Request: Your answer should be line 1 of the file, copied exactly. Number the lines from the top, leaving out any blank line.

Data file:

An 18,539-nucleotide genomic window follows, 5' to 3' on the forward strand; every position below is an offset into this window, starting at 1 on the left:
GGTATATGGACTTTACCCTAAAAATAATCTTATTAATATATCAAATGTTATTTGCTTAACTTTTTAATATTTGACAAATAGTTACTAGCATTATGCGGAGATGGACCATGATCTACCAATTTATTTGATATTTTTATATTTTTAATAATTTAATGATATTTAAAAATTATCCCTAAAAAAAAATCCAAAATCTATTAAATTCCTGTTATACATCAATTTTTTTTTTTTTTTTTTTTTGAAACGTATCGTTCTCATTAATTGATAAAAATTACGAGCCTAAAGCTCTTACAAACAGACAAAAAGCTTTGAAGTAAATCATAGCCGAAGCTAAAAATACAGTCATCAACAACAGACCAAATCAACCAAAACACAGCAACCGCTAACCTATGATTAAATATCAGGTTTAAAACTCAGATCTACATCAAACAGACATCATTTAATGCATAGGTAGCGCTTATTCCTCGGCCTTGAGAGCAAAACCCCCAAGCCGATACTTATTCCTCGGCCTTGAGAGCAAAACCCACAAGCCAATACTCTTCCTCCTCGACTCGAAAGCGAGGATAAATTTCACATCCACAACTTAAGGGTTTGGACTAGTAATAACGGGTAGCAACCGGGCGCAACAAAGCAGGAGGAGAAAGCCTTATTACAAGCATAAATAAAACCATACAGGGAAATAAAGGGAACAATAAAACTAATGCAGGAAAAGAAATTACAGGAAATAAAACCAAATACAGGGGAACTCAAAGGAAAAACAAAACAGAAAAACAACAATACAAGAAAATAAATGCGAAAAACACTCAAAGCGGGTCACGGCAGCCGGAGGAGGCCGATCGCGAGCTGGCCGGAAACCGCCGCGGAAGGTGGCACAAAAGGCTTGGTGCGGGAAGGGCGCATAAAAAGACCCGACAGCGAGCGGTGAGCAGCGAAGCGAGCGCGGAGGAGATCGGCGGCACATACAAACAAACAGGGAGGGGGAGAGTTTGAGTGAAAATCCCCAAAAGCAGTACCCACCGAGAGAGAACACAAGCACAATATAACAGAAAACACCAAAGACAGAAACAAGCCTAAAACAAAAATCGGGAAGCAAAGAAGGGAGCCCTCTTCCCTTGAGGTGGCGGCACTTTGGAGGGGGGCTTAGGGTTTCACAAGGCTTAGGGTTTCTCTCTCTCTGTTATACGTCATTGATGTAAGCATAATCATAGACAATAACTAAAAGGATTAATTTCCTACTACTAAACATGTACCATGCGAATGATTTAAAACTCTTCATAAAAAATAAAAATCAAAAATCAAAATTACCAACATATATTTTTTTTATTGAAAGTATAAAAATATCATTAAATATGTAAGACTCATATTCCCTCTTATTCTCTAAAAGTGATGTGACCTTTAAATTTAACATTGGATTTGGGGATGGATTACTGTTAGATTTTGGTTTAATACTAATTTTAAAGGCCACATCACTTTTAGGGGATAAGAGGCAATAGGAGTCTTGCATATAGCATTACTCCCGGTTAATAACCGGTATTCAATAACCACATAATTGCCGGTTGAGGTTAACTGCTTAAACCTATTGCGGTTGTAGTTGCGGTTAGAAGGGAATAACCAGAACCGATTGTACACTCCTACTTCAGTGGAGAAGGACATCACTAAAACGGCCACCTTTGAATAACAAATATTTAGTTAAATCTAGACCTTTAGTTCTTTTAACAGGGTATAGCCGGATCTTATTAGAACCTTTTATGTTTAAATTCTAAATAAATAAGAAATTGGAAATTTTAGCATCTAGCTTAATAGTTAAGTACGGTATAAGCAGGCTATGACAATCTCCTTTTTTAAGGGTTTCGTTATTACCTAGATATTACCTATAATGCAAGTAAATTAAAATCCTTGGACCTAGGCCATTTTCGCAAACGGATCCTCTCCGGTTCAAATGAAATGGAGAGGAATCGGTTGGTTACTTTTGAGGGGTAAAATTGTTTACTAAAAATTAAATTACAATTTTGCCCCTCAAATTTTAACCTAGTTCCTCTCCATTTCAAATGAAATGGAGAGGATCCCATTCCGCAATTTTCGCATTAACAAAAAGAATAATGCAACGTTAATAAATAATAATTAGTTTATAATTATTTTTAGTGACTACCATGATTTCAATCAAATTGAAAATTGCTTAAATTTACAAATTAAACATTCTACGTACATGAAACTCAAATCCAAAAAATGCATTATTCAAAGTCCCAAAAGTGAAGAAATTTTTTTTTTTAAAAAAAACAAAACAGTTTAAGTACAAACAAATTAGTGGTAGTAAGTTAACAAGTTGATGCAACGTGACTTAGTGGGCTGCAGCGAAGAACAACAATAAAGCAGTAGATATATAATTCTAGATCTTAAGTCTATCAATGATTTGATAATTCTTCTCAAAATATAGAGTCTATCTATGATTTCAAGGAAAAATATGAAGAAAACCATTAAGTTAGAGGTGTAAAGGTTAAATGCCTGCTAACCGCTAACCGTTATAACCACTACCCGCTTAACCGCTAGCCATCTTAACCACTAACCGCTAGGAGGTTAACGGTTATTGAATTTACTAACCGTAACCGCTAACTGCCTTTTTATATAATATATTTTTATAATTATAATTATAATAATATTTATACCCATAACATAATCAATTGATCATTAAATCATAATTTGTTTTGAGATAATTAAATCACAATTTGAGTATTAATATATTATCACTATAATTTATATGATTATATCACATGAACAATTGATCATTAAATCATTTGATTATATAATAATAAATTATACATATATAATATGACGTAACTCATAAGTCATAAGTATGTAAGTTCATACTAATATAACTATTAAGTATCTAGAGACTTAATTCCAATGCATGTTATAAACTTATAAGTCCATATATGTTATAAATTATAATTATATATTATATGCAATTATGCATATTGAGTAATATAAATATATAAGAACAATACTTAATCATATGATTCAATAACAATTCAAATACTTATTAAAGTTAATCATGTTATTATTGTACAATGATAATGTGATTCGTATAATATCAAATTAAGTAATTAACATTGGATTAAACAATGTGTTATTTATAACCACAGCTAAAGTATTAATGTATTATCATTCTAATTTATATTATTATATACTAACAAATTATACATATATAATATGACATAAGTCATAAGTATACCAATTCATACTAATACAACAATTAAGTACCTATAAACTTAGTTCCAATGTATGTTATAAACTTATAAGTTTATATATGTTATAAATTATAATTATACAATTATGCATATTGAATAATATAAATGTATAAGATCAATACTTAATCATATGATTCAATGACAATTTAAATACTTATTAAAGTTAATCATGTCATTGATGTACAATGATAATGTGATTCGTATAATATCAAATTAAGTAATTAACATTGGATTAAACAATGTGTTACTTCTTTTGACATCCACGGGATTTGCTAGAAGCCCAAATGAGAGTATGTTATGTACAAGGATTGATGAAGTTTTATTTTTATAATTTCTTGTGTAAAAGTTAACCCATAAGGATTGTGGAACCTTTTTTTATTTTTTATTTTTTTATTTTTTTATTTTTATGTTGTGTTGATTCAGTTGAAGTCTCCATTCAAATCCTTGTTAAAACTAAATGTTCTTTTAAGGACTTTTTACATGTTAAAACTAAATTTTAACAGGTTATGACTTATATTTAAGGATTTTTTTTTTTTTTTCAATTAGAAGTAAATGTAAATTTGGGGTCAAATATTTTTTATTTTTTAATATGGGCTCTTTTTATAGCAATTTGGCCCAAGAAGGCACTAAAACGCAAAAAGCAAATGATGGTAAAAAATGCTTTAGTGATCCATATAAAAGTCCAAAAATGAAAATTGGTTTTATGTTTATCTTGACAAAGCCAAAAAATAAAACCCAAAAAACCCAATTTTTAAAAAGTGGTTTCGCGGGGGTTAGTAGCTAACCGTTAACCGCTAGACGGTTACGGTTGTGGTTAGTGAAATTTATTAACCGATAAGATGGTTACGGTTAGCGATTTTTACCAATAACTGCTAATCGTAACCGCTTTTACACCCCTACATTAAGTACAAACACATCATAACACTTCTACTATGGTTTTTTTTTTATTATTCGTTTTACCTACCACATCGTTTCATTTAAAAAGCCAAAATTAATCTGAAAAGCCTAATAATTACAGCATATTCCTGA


An 18,539-nucleotide genomic window follows, 5' to 3' on the forward strand; every position below is an offset into this window, starting at 1 on the left: